Insights & Perspectives
What is the total number of protein molecules per cell volume? A call to rethink some published values
Article first published online: 20 SEP 2013
© 2013 The Author. Bioessays published by WILEY Periodicals, Inc.
This is an open access article under the terms of the Creative Commons Attribution-NonCommercial-NoDerivs License, which permits use and distribution in any medium, provided the original work is properly cited, the use is non-commercial and no modifications or adaptations are made.
Volume 35, Issue 12, pages 1050–1055, December 2013
How to Cite
Milo, R. (2013), What is the total number of protein molecules per cell volume? A call to rethink some published values. Bioessays, 35: 1050–1055. doi: 10.1002/bies.201300066
- Issue published online: 18 NOV 2013
- Article first published online: 20 SEP 2013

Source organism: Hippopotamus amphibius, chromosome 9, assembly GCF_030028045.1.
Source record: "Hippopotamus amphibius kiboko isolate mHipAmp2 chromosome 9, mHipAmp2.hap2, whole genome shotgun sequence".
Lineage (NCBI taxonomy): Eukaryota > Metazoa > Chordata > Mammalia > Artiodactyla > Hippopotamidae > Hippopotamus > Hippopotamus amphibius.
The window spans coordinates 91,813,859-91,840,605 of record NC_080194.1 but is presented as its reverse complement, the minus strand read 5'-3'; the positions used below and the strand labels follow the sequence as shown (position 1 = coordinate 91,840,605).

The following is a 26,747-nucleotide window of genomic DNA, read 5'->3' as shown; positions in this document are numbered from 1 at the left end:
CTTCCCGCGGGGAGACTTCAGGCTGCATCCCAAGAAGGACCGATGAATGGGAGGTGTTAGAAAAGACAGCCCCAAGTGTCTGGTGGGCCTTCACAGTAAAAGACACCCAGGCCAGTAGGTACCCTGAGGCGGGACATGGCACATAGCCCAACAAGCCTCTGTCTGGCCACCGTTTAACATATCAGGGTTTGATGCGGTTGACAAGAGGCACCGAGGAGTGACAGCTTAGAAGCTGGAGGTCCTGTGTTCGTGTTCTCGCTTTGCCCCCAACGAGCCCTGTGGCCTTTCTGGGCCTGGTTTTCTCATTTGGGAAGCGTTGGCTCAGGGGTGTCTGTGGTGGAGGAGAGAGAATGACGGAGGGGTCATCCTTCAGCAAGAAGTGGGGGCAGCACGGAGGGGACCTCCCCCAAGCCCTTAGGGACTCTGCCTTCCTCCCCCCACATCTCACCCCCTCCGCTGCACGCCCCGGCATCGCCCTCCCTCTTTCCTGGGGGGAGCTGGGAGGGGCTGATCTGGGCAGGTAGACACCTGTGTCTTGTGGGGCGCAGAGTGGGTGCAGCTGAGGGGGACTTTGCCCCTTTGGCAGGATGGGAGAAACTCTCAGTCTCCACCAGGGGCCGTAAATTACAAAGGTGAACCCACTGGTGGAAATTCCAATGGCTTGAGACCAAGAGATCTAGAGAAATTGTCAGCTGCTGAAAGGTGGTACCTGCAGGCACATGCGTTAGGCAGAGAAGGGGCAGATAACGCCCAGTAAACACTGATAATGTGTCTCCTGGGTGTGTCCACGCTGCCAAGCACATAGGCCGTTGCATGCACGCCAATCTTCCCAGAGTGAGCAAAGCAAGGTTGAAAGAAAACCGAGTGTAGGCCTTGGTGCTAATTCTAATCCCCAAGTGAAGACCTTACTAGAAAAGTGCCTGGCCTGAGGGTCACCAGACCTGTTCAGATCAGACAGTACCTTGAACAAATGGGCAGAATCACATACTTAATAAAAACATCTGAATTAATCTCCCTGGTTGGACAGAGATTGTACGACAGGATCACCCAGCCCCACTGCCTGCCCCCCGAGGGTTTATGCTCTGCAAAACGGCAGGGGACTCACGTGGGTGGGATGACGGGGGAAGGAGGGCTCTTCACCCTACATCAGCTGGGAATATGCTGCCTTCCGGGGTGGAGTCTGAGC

- European Research Council (Project SYMPAC – 260392)
- Israel Science Foundation. Grant Number: 750/09
- Helmsley Charitable Foundation
- cell biology by the numbers;
- mass spectrometry;
- protein abundance;
- proteomic calibration;
- protein copy numbers;
- proteins per cell;
- quantitative proteomics
Novel methods such as mass-spectrometry enable a view of the proteomes of cells in unprecedented detail. Recently, these efforts have culminated in quantitative measurements of the number of copies per cell for most expressed proteins in organisms ranging from bacteria to mammalian cells. Here, we estimate the expected total number of proteins per unit of cell volume using known parameters related to the composition of cells such as the fraction of cell mass that is protein, and the average protein length. Using simple arguments, we estimate a range of 2–4 million proteins per cubic micron (i.e. 1 fL) in bacteria, yeast, and mammalian cells. Interestingly, we find that measured values that are reported for fission yeast and mammalian cells are often about 3–10 times lower. We discuss this apparent discrepancy and how to use the estimate as benchmark to recalibrate proteome-wide quantitative censuses or to revisit assumptions about cell composition.